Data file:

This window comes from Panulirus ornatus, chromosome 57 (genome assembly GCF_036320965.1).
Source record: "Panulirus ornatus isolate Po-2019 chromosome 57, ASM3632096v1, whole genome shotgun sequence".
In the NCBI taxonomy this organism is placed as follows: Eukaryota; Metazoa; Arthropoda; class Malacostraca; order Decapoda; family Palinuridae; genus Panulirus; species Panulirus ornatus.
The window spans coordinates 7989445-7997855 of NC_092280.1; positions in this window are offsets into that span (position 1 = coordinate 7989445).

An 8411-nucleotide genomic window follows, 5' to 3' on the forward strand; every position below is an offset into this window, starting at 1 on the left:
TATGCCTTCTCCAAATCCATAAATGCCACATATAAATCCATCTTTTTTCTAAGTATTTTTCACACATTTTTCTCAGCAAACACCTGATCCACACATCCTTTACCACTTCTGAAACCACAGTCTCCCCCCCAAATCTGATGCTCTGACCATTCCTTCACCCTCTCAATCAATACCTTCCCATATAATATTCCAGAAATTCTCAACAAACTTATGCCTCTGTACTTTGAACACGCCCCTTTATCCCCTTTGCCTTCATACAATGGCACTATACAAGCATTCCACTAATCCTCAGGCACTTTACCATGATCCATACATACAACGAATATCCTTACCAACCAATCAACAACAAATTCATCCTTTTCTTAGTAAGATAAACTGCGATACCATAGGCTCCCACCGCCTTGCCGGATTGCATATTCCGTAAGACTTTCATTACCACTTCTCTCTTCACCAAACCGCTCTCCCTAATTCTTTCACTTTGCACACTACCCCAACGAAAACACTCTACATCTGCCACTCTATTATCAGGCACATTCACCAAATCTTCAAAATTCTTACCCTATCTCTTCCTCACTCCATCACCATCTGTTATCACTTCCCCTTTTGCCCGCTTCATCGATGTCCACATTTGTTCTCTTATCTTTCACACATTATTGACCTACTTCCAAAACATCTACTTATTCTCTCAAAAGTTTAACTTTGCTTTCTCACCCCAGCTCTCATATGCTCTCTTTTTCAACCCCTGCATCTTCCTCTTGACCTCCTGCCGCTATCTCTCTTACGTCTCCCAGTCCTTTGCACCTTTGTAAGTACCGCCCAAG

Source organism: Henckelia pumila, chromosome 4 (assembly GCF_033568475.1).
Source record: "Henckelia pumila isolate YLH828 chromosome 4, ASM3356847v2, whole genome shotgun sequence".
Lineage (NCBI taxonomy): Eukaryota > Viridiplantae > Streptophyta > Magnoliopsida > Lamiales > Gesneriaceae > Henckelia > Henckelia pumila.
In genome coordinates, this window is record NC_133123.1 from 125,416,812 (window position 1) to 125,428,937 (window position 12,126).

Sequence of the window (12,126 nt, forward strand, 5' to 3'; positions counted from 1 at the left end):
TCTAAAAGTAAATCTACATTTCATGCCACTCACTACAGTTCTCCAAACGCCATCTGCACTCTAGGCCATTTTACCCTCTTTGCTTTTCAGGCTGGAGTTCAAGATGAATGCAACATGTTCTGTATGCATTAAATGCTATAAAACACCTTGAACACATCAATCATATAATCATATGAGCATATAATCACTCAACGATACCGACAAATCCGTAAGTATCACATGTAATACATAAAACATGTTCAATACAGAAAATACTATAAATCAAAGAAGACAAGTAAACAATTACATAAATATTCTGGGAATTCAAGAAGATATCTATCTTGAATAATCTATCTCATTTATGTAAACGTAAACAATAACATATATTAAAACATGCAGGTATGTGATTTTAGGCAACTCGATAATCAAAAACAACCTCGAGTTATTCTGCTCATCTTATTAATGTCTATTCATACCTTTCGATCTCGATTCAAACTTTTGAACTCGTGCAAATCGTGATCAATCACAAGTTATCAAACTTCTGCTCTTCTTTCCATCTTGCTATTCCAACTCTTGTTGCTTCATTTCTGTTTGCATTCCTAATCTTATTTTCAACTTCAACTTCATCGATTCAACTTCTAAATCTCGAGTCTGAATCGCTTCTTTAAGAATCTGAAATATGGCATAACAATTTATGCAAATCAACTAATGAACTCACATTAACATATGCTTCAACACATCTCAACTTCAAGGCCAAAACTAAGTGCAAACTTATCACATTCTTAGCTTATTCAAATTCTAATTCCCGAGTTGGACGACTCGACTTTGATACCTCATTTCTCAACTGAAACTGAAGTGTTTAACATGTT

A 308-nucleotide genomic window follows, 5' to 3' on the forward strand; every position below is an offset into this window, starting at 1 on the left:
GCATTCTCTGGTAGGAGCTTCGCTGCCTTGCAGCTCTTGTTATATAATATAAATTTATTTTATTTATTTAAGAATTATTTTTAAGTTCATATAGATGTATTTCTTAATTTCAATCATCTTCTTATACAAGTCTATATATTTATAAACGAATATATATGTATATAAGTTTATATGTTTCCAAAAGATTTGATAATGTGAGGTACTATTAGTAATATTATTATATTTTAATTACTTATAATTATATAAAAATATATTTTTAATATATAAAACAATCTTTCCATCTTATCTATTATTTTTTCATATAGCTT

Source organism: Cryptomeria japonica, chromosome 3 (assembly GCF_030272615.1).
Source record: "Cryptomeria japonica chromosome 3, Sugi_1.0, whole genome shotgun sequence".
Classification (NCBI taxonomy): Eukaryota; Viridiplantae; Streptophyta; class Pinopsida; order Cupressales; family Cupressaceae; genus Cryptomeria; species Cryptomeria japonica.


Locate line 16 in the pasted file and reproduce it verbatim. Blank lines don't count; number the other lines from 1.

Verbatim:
Source record: "Cryptomeria japonica chromosome 3, Sugi_1.0, whole genome shotgun sequence".